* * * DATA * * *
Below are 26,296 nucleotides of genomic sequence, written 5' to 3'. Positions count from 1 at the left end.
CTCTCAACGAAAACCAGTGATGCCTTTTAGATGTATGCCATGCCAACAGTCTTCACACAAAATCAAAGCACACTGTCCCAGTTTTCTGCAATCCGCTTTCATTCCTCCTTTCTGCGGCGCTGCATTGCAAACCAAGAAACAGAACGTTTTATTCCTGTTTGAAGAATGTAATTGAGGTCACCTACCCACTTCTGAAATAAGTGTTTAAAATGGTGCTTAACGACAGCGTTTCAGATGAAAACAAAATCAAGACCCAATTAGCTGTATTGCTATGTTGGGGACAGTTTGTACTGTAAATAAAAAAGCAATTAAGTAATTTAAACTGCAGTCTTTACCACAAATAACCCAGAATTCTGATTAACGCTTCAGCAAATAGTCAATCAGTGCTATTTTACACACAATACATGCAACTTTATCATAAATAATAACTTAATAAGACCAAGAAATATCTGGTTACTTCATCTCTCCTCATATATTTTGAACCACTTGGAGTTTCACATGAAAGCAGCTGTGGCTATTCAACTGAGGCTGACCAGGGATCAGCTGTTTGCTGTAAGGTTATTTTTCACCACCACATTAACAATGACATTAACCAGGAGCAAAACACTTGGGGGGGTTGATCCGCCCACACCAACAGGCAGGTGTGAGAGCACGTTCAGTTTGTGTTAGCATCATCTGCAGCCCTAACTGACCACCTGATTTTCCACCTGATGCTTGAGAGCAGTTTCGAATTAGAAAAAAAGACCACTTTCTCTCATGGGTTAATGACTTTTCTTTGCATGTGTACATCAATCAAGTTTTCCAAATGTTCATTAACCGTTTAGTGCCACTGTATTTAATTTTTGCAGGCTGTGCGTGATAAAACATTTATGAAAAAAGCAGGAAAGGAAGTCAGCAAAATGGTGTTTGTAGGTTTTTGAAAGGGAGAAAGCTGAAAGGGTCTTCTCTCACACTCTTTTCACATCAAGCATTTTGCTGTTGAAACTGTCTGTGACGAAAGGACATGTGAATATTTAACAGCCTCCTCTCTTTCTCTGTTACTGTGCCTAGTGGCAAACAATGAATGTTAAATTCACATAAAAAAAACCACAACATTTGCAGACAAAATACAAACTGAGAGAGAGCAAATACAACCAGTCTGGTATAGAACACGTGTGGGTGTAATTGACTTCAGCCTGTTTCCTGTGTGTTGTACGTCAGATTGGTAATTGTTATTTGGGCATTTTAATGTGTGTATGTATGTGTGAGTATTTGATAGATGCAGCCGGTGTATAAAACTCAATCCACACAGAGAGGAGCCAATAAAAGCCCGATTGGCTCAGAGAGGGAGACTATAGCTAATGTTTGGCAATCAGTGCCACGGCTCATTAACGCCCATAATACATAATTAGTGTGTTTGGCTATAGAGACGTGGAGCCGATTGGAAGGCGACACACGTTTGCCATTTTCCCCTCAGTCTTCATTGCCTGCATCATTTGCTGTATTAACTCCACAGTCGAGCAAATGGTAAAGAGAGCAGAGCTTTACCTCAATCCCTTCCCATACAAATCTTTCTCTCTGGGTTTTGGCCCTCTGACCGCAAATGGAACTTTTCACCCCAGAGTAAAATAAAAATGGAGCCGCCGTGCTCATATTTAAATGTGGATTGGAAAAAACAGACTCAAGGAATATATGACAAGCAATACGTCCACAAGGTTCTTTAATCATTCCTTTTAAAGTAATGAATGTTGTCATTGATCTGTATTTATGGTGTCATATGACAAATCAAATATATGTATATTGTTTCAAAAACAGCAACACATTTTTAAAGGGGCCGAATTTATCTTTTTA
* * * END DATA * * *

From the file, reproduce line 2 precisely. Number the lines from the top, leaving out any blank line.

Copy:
CTCTCAACGAAAACCAGTGATGCCTTTTAGATGTATGCCATGCCAACAGTCTTCACACAAAATCAAAGCACACTGTCCCAGTTTTCTGCAATCCGCTTTCATTCCTCCTTTCTGCGGCGCTGCATTGCAAACCAAGAAACAGAACGTTTTATTCCTGTTTGAAGAATGTAATTGAGGTCACCTACCCACTTCTGAAATAAGTGTTTAAAATGGTGCTTAACGACAGCGTTTCAGATGAAAACAAAATCAAGACCCAATTAGCTGTATTGCTATGTTGGGGACAGTTTGTACTGTAAATAAAAAAGCAATTAAGTAATTTAAACTGCAGTCTTTACCACAAATAACCCAGAATTCTGATTAACGCTTCAGCAAATAGTCAATCAGTGCTATTTTACACACAATACATGCAACTTTATCATAAATAATAACTTAATAAGACCAAGAAATATCTGGTTACTTCATCTCTCCTCATATATTTTGAACCACTTGGAGTTTCACATGAAAGCAGCTGTGGCTATTCAACTGAGGCTGACCAGGGATCAGCTGTTTGCTGTAAGGTTATTTTTCACCACCACATTAACAATGACATTAACCAGGAGCAAAACACTTGGGGGGGTTGATCCGCCCACACCAACAGGCAGGTGTGAGAGCACGTTCAGTTTGTGTTAGCATCATCTGCAGCCCTAACTGACCACCTGATTTTCCACCTGATGCTTGAGAGCAGTTTCGAATTAGAAAAAAAGACCACTTTCTCTCATGGGTTAATGACTTTTCTTTGCATGTGTACATCAATCAAGTTTTCCAAATGTTCATTAACCGTTTAGTGCCACTGTATTTAATTTTTGCAGGCTGTGCGTGATAAAACATTTATGAAAAAAGCAGGAAAGGAAGTCAGCAAAATGGTGTTTGTAGGTTTTTGAAAGGGAGAAAGCTGAAAGGGTCTTCTCTCACACTCTTTTCACATCAAGCATTTTGCTGTTGAAACTGTCTGTGACGAAAGGACATGTGAATATTTAACAGCCTCCTCTCTTTCTCTGTTACTGTGCCTAGTGGCAAACAATGAATGTTAAATTCACATAAAAAAAACCACAACATTTGCAGACAAAATACAAACTGAGAGAGAGCAAATACAACCAGTCTGGTATAGAACACGTGTGGGTGTAATTGACTTCAGCCTGTTTCCTGTGTGTTGTACGTCAGATTGGTAATTGTTATTTGGGCATTTTAATGTGTGTATGTATGTGTGAGTATTTGATAGATGCAGCCGGTGTATAAAACTCAATCCACACAGAGAGGAGCCAATAAAAGCCCGATTGGCTCAGAGAGGGAGACTATAGCTAATGTTTGGCAATCAGTGCCACGGCTCATTAACGCCCATAATACATAATTAGTGTGTTTGGCTATAGAGACGTGGAGCCGATTGGAAGGCGACACACGTTTGCCATTTTCCCCTCAGTCTTCATTGCCTGCATCATTTGCTGTATTAACTCCACAGTCGAGCAAATGGTAAAGAGAGCAGAGCTTTACCTCAATCCCTTCCCATACAAATCTTTCTCTCTGGGTTTTGGCCCTCTGACCGCAAATGGAACTTTTCACCCCAGAGTAAAATAAAAATGGAGCCGCCGTGCTCATATTTAAATGTGGATTGGAAAAAACAGACTCAAGGAATATATGACAAGCAATACGTCCACAAGGTTCTTTAATCATTCCTTTTAAAGTAATGAATGTTGTCATTGATCTGTATTTATGGTGTCATATGACAAATCAAATATATGTATATTGTTTCAAAAACAGCAACACATTTTTAAAGGGGCCGAATTTATCTTTTTA